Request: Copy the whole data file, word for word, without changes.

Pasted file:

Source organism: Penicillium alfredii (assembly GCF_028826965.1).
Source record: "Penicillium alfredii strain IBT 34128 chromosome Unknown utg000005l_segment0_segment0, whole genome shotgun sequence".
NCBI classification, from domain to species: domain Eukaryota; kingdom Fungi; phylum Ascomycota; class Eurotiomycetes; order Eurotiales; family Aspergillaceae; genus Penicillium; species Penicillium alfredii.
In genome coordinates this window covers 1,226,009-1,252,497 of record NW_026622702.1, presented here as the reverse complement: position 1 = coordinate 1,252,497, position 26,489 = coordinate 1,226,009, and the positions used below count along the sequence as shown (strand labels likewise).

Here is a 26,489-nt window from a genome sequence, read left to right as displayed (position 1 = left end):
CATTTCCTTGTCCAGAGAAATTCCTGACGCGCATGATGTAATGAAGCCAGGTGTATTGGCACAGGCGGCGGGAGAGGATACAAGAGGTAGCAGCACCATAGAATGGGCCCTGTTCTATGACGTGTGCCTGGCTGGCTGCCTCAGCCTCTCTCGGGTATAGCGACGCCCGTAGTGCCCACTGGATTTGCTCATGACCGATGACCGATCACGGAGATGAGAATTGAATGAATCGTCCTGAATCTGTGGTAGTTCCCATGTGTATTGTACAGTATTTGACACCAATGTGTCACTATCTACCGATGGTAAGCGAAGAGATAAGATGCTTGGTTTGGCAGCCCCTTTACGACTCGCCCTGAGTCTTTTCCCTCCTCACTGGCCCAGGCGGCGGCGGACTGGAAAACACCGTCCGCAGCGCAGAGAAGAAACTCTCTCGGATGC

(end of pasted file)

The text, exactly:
Source organism: Penicillium alfredii (assembly GCF_028826965.1).
Source record: "Penicillium alfredii strain IBT 34128 chromosome Unknown utg000005l_segment0_segment0, whole genome shotgun sequence".
NCBI classification, from domain to species: domain Eukaryota; kingdom Fungi; phylum Ascomycota; class Eurotiomycetes; order Eurotiales; family Aspergillaceae; genus Penicillium; species Penicillium alfredii.
In genome coordinates this window covers 1,226,009-1,252,497 of record NW_026622702.1, presented here as the reverse complement: position 1 = coordinate 1,252,497, position 26,489 = coordinate 1,226,009, and the positions used below count along the sequence as shown (strand labels likewise).

Here is a 26,489-nt window from a genome sequence, read left to right as displayed (position 1 = left end):
CATTTCCTTGTCCAGAGAAATTCCTGACGCGCATGATGTAATGAAGCCAGGTGTATTGGCACAGGCGGCGGGAGAGGATACAAGAGGTAGCAGCACCATAGAATGGGCCCTGTTCTATGACGTGTGCCTGGCTGGCTGCCTCAGCCTCTCTCGGGTATAGCGACGCCCGTAGTGCCCACTGGATTTGCTCATGACCGATGACCGATCACGGAGATGAGAATTGAATGAATCGTCCTGAATCTGTGGTAGTTCCCATGTGTATTGTACAGTATTTGACACCAATGTGTCACTATCTACCGATGGTAAGCGAAGAGATAAGATGCTTGGTTTGGCAGCCCCTTTACGACTCGCCCTGAGTCTTTTCCCTCCTCACTGGCCCAGGCGGCGGCGGACTGGAAAACACCGTCCGCAGCGCAGAGAAGAAACTCTCTCGGATGC